“It’s very hard to explain (this level of success) because nobody expected it. I think what we reached, especially in becoming on of the best Southeast Asian clubs in the AFC ranking is a long way, especially the three years that (passed) in the AFC competitions. It’s not easy to (achieve) that,” Vidakovic shared.
The coach also mentioned the ownership who helped make all things possible from a financial standpoint.
“Especially, it’s a big effort from the owner of the club (Leo Rey Yanson) to keep these players together, to invest so (much) money in football in a country where football is not so important. Where football is not the number one sport.
“It’s something that, maybe, nobody could recognize now. (But) maybe in the future, somebody will talk about it,” added the gaffer.
Indeed, Ceres-Negros will not reach its current status as a now internationally recognized club in Asia if not for the monumental efforts and resources provided by club owner and chairman Leo Rey Yanson who, with his passion, has given so much to put the club to its relatively lofty heights in the Philippine football setup.
This Ceres-Negros team, as an organization, has been doing wonders not just in the city that they represent, but the whole club football scene in the Philippines. Consider the people of Bacolod blessed in pro-football because of this.
In this modern and internet-dominated world, it’s hard to believe that a legend is brewing in Philippine football right at this moment. But that is what’s happening with Ceres-Negros and it is possible that they are creating a blueprint for other Filipino clubs to follow or even improve upon in the future.
Given the delayed growth of football in the Philippines as a spectator sport, Ceres-Negros’ current rise is hard to compare with the current giants of the game. Barcelona? Manchester United? Liverpool? Not quite.
The tradition and lore, is yet to be fully established for this club. But their reputation is on an exponential trajectory making this particular phase of their existence something that will define them later on.
These past few years are what is building Ceres-Negros’ legend, and the parallelism for this exciting new club in Southeast Asia is hard not to be compared to. That comparison goes to somewhere in time when it shares a bit of a resemblance with – back to an era when football was at its inflection point towards being the most popular in the world, back to almost 80 years ago in Argentina when River Plate forged its legend from that stellar 1940’s squad.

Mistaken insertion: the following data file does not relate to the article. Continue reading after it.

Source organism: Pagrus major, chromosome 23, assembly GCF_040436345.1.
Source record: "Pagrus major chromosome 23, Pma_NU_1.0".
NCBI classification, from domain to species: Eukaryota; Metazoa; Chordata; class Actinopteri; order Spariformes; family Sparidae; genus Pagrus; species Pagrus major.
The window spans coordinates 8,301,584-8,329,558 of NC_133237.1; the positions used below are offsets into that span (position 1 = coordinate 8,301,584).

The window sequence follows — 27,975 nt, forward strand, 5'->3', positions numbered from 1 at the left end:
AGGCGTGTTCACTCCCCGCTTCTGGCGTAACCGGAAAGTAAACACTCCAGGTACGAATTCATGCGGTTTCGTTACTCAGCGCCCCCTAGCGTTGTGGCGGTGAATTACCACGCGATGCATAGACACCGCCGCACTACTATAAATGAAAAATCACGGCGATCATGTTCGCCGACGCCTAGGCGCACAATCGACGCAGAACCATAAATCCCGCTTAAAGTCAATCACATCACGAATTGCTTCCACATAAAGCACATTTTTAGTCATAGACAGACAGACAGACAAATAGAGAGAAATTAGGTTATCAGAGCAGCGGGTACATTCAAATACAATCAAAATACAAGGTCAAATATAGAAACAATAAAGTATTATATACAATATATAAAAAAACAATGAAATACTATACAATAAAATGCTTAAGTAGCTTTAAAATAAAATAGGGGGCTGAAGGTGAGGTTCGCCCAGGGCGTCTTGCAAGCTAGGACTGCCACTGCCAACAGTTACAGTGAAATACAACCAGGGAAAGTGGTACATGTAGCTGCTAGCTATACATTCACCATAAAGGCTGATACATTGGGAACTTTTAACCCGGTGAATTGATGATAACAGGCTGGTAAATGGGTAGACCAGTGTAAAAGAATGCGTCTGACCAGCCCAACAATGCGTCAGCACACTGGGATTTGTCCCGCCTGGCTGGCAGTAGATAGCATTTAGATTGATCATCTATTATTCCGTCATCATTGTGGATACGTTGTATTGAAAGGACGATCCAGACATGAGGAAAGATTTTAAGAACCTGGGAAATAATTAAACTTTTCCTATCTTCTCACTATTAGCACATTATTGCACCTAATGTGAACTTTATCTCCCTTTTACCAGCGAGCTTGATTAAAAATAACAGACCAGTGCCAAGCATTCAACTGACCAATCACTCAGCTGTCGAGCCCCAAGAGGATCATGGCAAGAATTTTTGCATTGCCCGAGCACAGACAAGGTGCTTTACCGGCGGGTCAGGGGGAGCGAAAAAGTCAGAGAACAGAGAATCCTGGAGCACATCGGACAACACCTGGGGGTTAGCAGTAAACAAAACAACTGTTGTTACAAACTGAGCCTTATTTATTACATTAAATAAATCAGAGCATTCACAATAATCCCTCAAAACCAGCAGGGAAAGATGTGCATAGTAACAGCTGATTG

One of the biggest teams in Argentina and in the footballing world in terms of historic significance, River Plate of Buenos Aires became what it is because of a generation of players who played a style of football so pleasing to the eye. Along with the flair came a string of successful league campaigns that built its lore, earning the hefty moniker “La Maquina” (The Machine).
The mechanical element in this label does not denote monotony or boring repetition. On the contrary, it’s more of a general picture of artfulness in terms of the intricacy and complication in that particular squad’s game, a melding of elements working together for a bigger purpose, like a magnum opus of a Swiss master watchmaker that never fails to mesmerize with its complexities and features.
This is the similar ethos that Ceres-Negros seem to share and exhibit, creating a reputation of positive football with a certain level of excellence that is catching the attention of their peers not just locally, but even overseas.
But it wasn’t a philosophy borne out of a whim for The Busmen, but out of necessity according to Coach Risto Vidakovic.
“I think (our) style of play depends on the players. We have small players, but are technically very good, (and) fast. And I think we cannot practice another kind of football because it’s very hard to play long balls if you don’t have tall players (up front) so we try to build up (and) play a passing game – playmaking football… I just adapt on the conditions of the players.”
In the end, it’s an adaptation resulting to a playing style that became the club’s strength and signature, and it was demonstrated to the fore during the recently concluded group phase of the 2019 AFC Cup campaign where The Busmen amassed a 57% average possession with an 83% passing accuracy.
With back-to-back domestic titles in the professional era, and a consistency shown by reaching the knockout phase on the continental front in the AFC Cup, the results and milestones have been a testament to the effectivity of Ceres-Negros’ current playing philosophy as it pushes them to further establish themselves in club football.
Technical, intricate, dynamic, effective – these words describe the current system of play that Bacolod’s men in yellow manifest on the pitch as they continue to carve their path and set the bar in Philippine club football as a unit.
Philippines’ “La Maquina” – Ceres-Negros FC – powering the bus into high gear.
Photo credit: Ceres-Negros FC